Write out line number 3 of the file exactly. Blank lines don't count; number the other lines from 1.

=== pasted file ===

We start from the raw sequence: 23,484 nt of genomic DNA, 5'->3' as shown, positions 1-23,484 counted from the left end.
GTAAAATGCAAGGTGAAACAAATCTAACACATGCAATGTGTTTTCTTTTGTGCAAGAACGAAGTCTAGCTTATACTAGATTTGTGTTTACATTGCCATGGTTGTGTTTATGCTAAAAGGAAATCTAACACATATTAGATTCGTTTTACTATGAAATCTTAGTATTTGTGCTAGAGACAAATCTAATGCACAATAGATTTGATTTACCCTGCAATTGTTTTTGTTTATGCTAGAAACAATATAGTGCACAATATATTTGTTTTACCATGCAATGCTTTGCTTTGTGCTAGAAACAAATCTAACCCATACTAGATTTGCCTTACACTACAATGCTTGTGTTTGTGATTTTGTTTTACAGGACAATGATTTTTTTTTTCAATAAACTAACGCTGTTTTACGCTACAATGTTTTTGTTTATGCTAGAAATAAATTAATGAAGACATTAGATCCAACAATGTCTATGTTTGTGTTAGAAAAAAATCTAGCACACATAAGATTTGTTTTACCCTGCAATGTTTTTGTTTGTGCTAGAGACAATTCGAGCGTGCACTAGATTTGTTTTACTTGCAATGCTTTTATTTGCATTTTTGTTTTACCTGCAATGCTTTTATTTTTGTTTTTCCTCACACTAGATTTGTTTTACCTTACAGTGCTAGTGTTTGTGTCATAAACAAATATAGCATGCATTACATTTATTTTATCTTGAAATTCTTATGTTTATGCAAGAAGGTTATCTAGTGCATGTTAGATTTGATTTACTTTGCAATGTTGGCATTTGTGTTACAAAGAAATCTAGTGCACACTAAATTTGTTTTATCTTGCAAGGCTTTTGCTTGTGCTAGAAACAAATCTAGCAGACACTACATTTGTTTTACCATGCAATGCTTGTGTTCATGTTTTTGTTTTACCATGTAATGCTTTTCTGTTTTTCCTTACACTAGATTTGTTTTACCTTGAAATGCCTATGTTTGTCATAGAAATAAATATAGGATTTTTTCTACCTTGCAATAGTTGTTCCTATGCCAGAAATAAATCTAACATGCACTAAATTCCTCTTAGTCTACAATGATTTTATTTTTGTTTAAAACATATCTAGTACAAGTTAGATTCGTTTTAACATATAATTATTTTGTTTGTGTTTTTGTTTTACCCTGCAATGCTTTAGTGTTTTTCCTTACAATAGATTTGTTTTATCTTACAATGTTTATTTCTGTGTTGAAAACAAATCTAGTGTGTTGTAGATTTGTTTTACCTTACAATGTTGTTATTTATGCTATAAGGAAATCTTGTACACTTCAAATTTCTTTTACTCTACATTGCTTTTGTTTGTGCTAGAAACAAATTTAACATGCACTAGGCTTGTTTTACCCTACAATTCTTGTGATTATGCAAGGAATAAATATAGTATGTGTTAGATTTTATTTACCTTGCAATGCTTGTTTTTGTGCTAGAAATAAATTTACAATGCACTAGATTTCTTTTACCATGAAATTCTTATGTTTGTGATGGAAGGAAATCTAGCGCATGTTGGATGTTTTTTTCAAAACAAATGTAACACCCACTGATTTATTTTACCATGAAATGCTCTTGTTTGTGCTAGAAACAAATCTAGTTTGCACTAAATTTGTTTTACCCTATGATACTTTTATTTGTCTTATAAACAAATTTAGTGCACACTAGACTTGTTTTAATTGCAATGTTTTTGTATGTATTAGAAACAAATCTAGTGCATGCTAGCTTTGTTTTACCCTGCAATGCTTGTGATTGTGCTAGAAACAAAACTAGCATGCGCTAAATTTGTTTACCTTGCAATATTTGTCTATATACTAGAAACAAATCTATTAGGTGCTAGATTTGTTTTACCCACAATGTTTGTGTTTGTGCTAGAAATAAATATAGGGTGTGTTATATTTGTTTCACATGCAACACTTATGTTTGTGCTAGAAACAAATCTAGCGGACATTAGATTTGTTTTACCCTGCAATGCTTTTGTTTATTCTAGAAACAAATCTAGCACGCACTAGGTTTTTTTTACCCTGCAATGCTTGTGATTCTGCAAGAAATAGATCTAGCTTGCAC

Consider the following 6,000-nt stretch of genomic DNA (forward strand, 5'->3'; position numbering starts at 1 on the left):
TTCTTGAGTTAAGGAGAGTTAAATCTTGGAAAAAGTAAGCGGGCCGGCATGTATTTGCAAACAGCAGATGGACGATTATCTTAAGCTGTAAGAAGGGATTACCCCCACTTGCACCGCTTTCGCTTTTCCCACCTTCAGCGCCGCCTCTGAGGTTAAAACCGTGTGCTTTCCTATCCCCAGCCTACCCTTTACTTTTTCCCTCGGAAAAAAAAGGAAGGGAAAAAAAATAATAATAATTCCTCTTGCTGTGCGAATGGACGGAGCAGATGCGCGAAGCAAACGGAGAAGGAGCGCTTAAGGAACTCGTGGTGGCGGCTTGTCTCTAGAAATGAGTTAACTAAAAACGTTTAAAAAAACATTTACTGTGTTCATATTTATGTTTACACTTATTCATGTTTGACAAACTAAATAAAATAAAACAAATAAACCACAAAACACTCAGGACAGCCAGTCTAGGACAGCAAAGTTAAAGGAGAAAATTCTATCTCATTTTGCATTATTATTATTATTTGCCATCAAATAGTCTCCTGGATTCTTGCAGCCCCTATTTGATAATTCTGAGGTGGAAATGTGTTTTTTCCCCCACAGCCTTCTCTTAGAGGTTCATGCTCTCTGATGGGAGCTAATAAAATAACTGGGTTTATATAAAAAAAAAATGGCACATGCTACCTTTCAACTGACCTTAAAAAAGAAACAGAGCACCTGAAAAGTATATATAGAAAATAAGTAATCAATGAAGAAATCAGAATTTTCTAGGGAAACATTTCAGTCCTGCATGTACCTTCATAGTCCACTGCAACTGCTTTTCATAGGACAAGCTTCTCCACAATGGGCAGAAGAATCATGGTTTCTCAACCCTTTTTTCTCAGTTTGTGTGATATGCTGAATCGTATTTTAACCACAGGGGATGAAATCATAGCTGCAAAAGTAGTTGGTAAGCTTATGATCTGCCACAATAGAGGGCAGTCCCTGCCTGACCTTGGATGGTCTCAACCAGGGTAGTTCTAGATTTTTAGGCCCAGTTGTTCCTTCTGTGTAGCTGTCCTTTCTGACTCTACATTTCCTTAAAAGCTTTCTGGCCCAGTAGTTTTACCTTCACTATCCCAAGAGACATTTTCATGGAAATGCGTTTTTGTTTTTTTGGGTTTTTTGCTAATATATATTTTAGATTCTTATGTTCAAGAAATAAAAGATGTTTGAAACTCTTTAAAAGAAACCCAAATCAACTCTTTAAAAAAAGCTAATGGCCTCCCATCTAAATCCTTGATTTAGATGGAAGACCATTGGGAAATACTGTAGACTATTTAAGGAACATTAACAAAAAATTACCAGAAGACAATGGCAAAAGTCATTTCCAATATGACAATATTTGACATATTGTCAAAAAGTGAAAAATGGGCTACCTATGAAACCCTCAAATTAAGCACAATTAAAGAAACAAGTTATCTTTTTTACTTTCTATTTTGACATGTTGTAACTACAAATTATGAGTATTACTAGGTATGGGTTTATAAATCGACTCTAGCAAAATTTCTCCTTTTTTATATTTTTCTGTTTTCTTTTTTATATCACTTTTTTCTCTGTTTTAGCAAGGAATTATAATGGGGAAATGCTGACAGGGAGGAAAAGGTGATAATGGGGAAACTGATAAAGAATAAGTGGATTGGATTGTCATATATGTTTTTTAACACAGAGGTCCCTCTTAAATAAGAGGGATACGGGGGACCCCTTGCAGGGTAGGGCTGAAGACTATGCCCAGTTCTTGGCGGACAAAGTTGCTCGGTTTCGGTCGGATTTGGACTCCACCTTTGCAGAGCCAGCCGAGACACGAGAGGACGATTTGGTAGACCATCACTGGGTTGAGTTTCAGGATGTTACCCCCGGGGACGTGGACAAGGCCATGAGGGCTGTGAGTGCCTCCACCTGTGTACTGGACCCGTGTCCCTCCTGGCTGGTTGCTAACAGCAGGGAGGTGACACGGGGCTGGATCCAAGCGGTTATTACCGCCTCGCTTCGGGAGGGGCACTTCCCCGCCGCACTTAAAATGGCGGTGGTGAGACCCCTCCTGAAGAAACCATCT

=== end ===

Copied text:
Consider the following 6,000-nt stretch of genomic DNA (forward strand, 5'->3'; position numbering starts at 1 on the left):